4. Rotate the cue while pivoting the cue back and forth. Be careful not to over sand and wear the tip down too quickly. Remember, you are not sanding down the tip, simply shaping it.

5. Use a tip-pik and scuffer on the leather tip to roughen and create deep perforations for maximum chalk retention and better ball control.

6. Apply a small amount of wax to the outside edge of the tip and burnish. This helps prevent the tip from mushrooming and will sharpen your sights in relationship to the cue tip and the ball.

Shaft Maintenance

When the cue gets dirty or sticky the shaft needs to be cleaned.

1. Using No. 600 wet/dry sandpaper, white scotch bright pad or No. 0000 steel wool clean the shaft from the ferrule, down 10-15 inches.

2. Using a piece of brown paper, undyed leather or even a 20 dollar bill, burnish the shaft until it becomes hot to the touch. This gives the shaft a polished look and feel, enabling the shaft to slide smoothly through your fingers without wearing a glove.

3. Another option would be to apply a small amount of conditioner to the shaft working it down into the shaft where you have cleaned.

Additional Maintenance

1. To clean and polish the ferrule use Pearl Drop Tooth Polish with a dampened cotton cloth and twist the ferrule back and forth in the cloth between your fingers.

2. Adding a drop of silicon, shaft treatment or graphite to the joint pin will reduce friction

3. Never apply water to any part of the cue stick.

Tips on Protecting Your Investment

1. Never leave your cue stick in areas of extreme heat or cold. To do so may causes the shaft to warp.

2. Do not expose your cue to any moisture.

3. Make sure you always have the bumper on the butt end of your cue.

4. Never apply any oils to your cue. This will soften the wood and damage parts.

5. Never leave your cue unattended unless it is secure.

6. A Good Rule to Follow…Only let your cue go where you would go.

7. Always store your cue exactly upright or horizontal.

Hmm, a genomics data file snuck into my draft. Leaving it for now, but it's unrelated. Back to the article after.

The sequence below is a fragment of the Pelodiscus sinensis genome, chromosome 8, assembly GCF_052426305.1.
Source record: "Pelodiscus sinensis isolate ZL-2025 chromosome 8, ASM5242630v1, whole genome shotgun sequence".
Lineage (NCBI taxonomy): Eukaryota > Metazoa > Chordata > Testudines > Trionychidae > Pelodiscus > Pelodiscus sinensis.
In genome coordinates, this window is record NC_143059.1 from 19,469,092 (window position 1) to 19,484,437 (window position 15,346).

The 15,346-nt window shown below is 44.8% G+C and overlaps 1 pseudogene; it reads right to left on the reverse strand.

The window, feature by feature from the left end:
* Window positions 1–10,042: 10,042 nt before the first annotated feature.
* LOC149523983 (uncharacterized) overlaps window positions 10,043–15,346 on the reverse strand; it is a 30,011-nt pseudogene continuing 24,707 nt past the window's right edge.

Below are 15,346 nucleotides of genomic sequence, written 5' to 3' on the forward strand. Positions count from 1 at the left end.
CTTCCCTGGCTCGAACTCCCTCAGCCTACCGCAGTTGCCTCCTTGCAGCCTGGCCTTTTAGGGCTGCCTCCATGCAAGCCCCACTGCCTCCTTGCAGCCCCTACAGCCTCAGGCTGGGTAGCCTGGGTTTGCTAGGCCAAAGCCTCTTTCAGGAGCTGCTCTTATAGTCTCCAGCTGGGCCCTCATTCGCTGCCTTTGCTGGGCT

8. Always use experienced and reliable service personnel.



Source by Darren Kincaid

10 Things Every For Sale By Owner Should Know

1) Get Professional Advice. Use local Real Estate Agents for a free Home Valuation to find out your properties worth. This is a no-obligation free service; You do not have to agree to your home or use their services.

2) Invest in your Home. You should receive some pretty good feedback from Real Estate Agents and their valuations. Ask them what you can do to increase your home value?

3) Do Market Research. Read the paper, pick up Real Estate Magazines for your local area, and go to open houses with in a 5-7 block radius. Talk with others sellers in your area. Compare and contrast your House and Pricing based on your findings. There are many free internet resources available where you can dig up some great facts about homes sold in your neighborhood recently.

4) Price to Sell. Pricing your Home based on facts and not your emotional value of it, is essential in successfully getting your home sold.

5) Set a Realistic Time Frame. Manage your expectations. Look at the various factors of how the market can affect the time your home sits on the market. Factors that can affect this vary from Supply of similar Homes for sale in your neighborhood or how long it takes the average home to sell.

6) Stage Your Home. De-clutter, work on curb appeal, clean up trash, paint outside if needed, replace worn carpet, and repair broken fixtures. Stage your furniture like a Model Home or a Furniture store. Make it cozy yet inviting and clean. Allowing potential buyers to see how the space will work for them.